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Role of stochastic noise and generalization error in the time propagation of neural-network quantum states
by D. Hofmann, G. Fabiani, J. H. Mentink, G. Carleo, M. A. Sentef
This is not the current version.
|As Contributors:||Giuseppe Carleo · Damian Hofmann · Michael Sentef|
|Arxiv Link:||https://arxiv.org/abs/2105.01054v2 (pdf)|
|Date submitted:||2021-05-07 11:49|
|Submitted by:||Hofmann, Damian|
|Submitted to:||SciPost Physics|
Neural-network quantum states (NQS) have been shown to be a suitable variational ansatz to simulate out-of-equilibrium dynamics in two-dimensional systems using time-dependent variational Monte Carlo (t-VMC). In particular, stable and accurate time propagation over long time scales has been observed in the square-lattice Heisenberg model using the Restricted Boltzmann machine architecture. However, achieving similar performance in other systems has proven to be more challenging. In this article, we focus on the two-leg Heisenberg ladder driven out of equilibrium by a pulsed excitation as a benchmark system. We demonstrate that unmitigated noise is strongly amplified by the nonlinear equations of motion for the network parameters, which by itself is sufficient to cause numerical instabilities in the time-evolution. As a consequence, the achievable accuracy of the simulated dynamics is a result of the interplay between network expressiveness and regularization required to remedy these instabilities. Inspired by machine learning practice, we propose a validation-set based diagnostic tool to help determining the optimal regularization hyperparameters for t-VMC based propagation schemes. For our benchmark, we show that stable and accurate time propagation can be achieved in regimes of sufficiently regularized variational dynamics.
Submission & Refereeing History
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Reports on this Submission
Anonymous Report 2 on 2021-7-5 (Invited Report)
1- Detailed analysis of the origin of instabilities of t-VMC with neural-network quantum states.
2- Presentation of a novel diagnostic tool to detect overfitting in t-VMC.
3- Careful separation of the potential sources of numerical issues.
4- Clear presentation.
1- Although the origin of instabilities was identified, no suggestions on how to overcome the problems are provided.
2- Regularization techniques considered do not include latest developments in the field.
In their manuscript “Role of stochastic noise and generalization error in the time propagation of neural-network quantum states” the authors systematically investigate the origin of numerical instabilities in the simulation of real time dynamics of a quantum spin model. They find that simulations on a ladder geometry are hindered by the occurrence of “jump instabilities” due to overfitting to the stochastic noise that is inherent to the t-VMC method. For their analysis the authors introduce a new diagnostic tool that is based on cross-validation of the solution of the TDVP equation. The study the effect of simulation hyperparameters on the cross-validation error and demonstrate that the overfitting as indicated by the cross-validation error occurs especially for the quenches where t-VMC suffers from instabilities.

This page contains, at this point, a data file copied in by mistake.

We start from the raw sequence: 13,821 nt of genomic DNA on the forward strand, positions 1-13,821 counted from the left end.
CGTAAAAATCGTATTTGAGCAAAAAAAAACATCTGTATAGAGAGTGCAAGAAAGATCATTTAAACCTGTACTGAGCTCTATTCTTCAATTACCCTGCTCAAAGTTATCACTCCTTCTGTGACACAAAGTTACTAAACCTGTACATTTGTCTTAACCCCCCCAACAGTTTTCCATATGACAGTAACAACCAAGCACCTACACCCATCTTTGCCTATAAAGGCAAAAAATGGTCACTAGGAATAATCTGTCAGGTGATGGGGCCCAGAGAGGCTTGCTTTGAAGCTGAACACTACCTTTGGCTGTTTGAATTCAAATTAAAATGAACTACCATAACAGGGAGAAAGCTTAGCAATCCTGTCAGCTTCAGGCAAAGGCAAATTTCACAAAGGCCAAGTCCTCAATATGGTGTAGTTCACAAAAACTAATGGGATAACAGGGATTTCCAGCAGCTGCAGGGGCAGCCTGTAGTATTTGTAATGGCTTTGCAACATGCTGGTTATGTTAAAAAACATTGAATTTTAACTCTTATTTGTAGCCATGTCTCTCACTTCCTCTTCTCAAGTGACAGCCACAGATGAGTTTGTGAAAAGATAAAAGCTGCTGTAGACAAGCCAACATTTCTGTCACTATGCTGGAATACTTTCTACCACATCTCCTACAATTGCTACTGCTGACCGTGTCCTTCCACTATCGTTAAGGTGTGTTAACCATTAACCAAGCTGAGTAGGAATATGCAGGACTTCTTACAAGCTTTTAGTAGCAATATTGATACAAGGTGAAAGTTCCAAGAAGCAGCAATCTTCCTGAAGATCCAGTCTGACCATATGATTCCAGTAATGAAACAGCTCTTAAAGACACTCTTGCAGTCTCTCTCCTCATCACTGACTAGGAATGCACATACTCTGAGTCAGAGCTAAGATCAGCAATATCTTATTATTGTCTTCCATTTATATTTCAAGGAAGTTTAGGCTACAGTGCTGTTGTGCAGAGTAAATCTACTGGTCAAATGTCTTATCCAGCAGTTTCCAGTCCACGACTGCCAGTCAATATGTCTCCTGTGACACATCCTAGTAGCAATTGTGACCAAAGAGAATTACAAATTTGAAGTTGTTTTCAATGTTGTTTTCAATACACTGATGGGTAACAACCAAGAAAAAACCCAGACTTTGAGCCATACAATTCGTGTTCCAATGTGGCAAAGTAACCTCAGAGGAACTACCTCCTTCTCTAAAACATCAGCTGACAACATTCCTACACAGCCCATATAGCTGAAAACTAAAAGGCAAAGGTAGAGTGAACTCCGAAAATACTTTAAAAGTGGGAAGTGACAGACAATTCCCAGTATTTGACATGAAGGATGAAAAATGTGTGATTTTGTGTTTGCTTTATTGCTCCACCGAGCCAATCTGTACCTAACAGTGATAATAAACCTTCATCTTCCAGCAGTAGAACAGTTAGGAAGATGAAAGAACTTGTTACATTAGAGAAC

This research addresses a timely subject and the manuscript presents valuable insights into what hinders the straightforward application of neural-network quantum states to problems of physical interest. The cross-validation test introduced in this work can help to better illuminate this issue and the identification of the Heisenberg ladder as a “drosophila” provides a suited basis for methodological advancements in future work. Unfortunately, the question whether and how these problems discussed could be resolved remains open, also because the thorough analysis focuses on the simplest regularization techniques and a network architecture that is known to have built-in instabilities.
In general, I find the manuscript suited for publication in SciPost Physics. However, the authors should address the issues listed below.
1- Comparing MCMC to EMC the authors show that remaining autocorrelation in the MCMC simulation seems to result in more severe instability of the algorithm. However, correlated samples can in principle be avoided by increasing the number of proposed updates between two samples in a suited manner or with more sophisticated techniques. Are uncorrelated samples in this case out of reach with MCMC?
2- The maximum number of MC samples used is 2.8e4. Is this the limit of reasonable compute time (e.g., the numbers given in Ref.  differ by an order of mangitude)? The data in Fig. 11 give the impression that the overfitting issue might in most cases vanish around 100k samples. It would be helpful to add a comment about the feasibility of simulations with more samples.